Transitions got you down?

August 25th, 2015 by Patricia Jehle Leave a reply »

“Transitions are almost always signs of growth, but they can bring feelings of loss. To get somewhere new, we may have to leave somewhere else behind.” – Fred Rogers


Transitions=Grief Process

This week and month are ones of transition for me. How about you? Transition is always, as Fred Roger said, a kind of loss. We had guests, for example, and now they are gone. I was quite sad when they left because they are wonderful people and we had great fun together.


Expats experience loss through transition quite often. The most simple kind is the above example: guests, family and friends, come and then go. But there are more: job transitions, moving, saying goodbye to old – or newly made – friends. Lots of times expat friends must suddenly move away. Sometimes we do not realize the goodbye has happened until after people are gone and we have to work backwards through the mourning process.


A matter of life, and death

Unfortunately, life happens to all of us, and that means death, as well. For me, I have been faced with death all summer. A friend suddenly lost his father this summer. My daughter’s colleague lost his mother in an accident last week. A dear friend lost her newborn daughter after less than 48 hours together last week. My dear neighbor is suffering from terminal cancer and we do not expect him to life till next year. and there are more situations I won’t recount here. These situations are heavy transitions; the mourning is much deeper, much longer.


We must work through the stages of grief as shown above in the infographic, based on the Kubler-Ross Model, so that we can really function well in life. This means actually facing the situation, the feelings of anger, disbelief, the deep sadness we might feel, so that we can begin to try and live again. My friends and neighbors have a tough road ahead of them, but I in my own way am also mourning with them. I feel anger at the injustice of a baby dying; I feel sadness for my daughter’s friend at the loss of his mother so early in life. Emotions are good; they are what make us human. We shouldn’t be afraid to cry with our friends who are mourning. In fact it may encourage them, help them feel that we are a “small part” of their grief process. Take your time and feel your feelings when you grieve a loss.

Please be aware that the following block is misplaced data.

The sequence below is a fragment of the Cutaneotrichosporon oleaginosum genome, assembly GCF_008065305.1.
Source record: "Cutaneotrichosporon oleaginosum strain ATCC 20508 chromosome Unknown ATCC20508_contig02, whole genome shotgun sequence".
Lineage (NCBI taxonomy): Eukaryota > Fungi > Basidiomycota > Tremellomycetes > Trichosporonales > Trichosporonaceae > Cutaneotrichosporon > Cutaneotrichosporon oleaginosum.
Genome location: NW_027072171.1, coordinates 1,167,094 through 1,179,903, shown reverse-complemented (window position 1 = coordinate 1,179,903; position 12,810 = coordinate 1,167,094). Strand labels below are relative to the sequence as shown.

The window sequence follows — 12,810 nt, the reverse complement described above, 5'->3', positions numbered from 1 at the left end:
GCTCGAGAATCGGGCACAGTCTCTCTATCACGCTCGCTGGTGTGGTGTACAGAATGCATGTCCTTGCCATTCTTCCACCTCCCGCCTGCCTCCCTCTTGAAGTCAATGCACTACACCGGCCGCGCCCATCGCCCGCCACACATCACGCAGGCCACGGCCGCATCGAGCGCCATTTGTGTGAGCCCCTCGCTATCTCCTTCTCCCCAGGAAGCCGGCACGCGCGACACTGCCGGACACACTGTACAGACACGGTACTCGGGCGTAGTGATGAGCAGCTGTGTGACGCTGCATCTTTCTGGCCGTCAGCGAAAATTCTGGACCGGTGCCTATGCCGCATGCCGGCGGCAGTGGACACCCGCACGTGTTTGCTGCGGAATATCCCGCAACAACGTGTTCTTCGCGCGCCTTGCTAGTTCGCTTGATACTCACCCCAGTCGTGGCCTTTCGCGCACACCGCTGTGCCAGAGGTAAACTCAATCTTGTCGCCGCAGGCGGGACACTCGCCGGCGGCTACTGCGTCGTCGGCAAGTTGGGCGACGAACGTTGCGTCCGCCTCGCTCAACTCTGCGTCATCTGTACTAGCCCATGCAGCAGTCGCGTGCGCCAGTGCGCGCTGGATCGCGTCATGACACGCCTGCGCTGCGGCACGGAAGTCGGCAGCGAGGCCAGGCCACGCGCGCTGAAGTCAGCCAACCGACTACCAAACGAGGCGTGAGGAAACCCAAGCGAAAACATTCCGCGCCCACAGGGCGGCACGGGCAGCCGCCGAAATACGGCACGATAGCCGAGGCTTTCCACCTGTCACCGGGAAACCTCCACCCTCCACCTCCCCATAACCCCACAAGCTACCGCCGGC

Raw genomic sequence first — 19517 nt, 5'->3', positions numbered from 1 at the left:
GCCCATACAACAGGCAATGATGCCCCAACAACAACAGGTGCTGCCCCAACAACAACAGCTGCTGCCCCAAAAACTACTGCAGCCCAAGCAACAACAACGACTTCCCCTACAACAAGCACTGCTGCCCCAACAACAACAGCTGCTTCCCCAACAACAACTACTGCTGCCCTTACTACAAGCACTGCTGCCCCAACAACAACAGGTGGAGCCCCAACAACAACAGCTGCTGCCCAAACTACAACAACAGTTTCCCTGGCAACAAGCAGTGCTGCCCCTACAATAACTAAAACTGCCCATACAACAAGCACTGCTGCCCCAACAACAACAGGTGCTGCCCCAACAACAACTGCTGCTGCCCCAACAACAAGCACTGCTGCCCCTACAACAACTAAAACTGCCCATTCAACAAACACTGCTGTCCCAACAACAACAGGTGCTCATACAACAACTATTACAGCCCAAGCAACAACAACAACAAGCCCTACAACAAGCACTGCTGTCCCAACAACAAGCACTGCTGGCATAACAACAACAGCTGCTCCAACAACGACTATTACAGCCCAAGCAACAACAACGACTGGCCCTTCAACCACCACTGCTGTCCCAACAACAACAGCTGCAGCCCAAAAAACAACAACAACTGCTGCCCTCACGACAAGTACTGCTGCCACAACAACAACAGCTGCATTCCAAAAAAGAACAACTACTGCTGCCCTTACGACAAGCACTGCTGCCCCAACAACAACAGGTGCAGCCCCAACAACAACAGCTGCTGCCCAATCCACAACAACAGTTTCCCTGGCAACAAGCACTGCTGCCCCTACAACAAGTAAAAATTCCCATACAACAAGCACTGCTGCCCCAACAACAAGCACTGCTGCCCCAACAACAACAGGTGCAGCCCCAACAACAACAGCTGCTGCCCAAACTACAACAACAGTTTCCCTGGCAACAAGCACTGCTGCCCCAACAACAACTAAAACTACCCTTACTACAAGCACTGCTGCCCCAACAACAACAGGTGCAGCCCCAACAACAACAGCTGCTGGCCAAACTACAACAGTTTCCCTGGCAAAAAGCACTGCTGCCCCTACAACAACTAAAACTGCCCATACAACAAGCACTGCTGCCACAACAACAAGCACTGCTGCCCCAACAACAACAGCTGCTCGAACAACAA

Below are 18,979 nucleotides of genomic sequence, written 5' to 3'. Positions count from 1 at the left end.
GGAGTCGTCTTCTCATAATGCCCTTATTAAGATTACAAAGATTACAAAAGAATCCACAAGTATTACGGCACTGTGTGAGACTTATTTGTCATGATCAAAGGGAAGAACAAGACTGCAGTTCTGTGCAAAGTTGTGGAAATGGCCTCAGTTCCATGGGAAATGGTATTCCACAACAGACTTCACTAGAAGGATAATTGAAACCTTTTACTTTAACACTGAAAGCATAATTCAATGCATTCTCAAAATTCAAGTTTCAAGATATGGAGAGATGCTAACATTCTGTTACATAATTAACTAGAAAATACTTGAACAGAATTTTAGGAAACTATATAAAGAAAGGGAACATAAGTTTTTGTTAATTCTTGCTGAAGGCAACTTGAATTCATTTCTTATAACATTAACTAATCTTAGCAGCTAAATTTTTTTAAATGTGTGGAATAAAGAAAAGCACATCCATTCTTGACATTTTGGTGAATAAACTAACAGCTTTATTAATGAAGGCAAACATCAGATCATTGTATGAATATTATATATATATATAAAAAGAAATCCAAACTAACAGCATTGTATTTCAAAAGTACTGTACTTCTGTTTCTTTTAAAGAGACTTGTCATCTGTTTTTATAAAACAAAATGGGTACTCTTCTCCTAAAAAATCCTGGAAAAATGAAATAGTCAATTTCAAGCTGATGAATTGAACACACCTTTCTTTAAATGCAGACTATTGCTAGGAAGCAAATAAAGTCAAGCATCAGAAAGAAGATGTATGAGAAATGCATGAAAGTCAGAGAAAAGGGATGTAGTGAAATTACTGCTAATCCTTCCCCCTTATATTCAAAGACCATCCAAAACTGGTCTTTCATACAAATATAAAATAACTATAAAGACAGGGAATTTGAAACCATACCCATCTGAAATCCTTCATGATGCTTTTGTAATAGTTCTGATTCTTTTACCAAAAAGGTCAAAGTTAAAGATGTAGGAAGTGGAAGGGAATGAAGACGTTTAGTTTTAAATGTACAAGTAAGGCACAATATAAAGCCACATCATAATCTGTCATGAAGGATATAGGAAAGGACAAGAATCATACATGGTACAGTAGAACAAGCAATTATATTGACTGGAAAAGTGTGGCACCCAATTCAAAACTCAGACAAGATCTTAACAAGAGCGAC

Lessons learned

The lesson for us as expats is that we, too, have to work through our grief. A lot of our anger that we experience may not really about the immediate situation, but might be about the grief of change: moving away from home, losing identity (especially for trailing spouses), having to say goodbye to yet another friend. These are a few good examples of reasons to stop and grieve. Then, of course, there is general transition that everyone experiences from time to time. Even those need to be worked through: change from school to work, or even a job promotion, or a change of work space.


Therefore, when you are surprised by your anger or sadness, stop and reflect. Work through the emotion and discover the reason, so that you might be a more effective, not a reactive, person. But remember that the transitions, as Mr. Rogers said, are also signs of growth, so be reassured.


Leave a Reply